A team from Utah State University have developed a smartphone application so "citizen scientists" can help them track animal-vehicle collisions.
Scientists used high-powered DNA sequencing to diagnose infections missed by usual lab tests. The pricey method is still experimental, but might offer a way to identify tough-to-diagnose infections.
Waste water at the Fukushima Dai-ichi nuclear plant, which suffered major damage to its reactors in the 2011 earthquake and tsunami in Japan, will be contained with a underground frozen barrier.
The human brain uses two different specialized regions to navigate, scientists say, with one charting a straight line to the destination, and the other figuring out the turns along the way.
A pest control company and a venerable Washington, D.C., grill teamed up to offer gourmet bugs to anyone who'd try them. The selection included roasted crickets, spiced mealworms and ant lollipops.
Three-fourths of parents say the Internet is forcing them to have "the talk" earlier.
Workers are building an underground ice wall around the damaged nuclear reactors at Fukushima Daiichi. The wall is the latest attempt to try to keep radioactive water from leaking out of the plant.
Since the deadly MERS virus was detected two years ago, scientists have struggled to figure out how people catch it. A new study confirms that camels are a key source.
A group of scientists are on an urgent mission: They're rushing to save as many corals as they can from Miami's shipping channel before the creatures are destroyed in an underwater excavation project.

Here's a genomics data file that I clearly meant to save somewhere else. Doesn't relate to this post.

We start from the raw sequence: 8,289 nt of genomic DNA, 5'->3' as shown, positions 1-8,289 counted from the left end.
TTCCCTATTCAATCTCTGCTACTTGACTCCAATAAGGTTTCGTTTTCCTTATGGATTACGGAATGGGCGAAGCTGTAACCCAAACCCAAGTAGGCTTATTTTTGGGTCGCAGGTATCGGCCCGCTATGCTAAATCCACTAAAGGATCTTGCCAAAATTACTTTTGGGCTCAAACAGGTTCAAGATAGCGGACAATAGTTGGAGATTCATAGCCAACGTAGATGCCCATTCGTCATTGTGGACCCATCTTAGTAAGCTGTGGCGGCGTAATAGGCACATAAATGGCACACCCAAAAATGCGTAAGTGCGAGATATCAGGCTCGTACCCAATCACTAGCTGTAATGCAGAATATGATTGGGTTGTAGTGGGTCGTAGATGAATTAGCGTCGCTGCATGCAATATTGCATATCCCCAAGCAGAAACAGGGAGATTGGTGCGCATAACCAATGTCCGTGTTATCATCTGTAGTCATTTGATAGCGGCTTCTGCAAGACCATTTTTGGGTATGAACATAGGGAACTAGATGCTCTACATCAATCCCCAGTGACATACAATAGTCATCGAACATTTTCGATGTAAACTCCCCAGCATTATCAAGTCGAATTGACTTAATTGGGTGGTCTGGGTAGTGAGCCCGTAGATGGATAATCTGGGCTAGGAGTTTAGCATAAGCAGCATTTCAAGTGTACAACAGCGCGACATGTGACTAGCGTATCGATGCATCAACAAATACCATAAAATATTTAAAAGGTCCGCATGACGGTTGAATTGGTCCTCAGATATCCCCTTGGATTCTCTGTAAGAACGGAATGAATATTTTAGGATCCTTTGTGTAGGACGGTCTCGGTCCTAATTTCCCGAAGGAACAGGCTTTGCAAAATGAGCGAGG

The man known as the "godfather of ecstasy" has died at the age of 88. Scientist Alexander Shulgin rediscovered a chemical known as MDMA, which was eventually adopted as the club drug ecstasy.
The Obama administration has proposed rules for limiting greenhouse gases, but many of the details must still be set by states, leaving utilities unsure about specifics they'll be expected to achieve.
A medical procedure uses material from three people to target problems in mitochondria, the energy-producing organelles that have their own DNA.
Advances in greenhouse technology have made growing flavorful tomatoes year-round easier. And scientists say climate change may soon make it harder to grow delicious tomatoes outdoors in fields.
Honey is nature's gift. It's natural. Made by bees. Chocolate is the opposite, a great engineering creation that could, just possibly, just maybe, help save our planet.
Due to malnourishment, some 200 million toddlers in poor countries have under-developed brains. A study in the journal Science suggests more play time with mom can dramatically reverse the damage.
By testing for radiation, detectives showed that wine bottles purportedly from Thomas Jefferson's collection were fake. And with wine fraud rising, authentication is getting even more sophisticated.
People are less likely to seek shelter or otherwise prepare for storms given female names, researchers say. As a result, such storms result in nearly twice as many deaths as those with male names.
Scientists seem to have answered a fundamental question about the nature of memory. They have found compelling evidence that memories are made by strengthening connections between certain brain cells.
For more on the new pollution regulations, Robert Siegel speaks with Environmental Protection Agency Administrator Gina McCarthy about her agency's carbon emission plan.
The Obama administration is announcing new pollution standards Monday. The rules, key elements of President Obama's climate change policy, may decide the fate of coal-fired power plants in the U.S.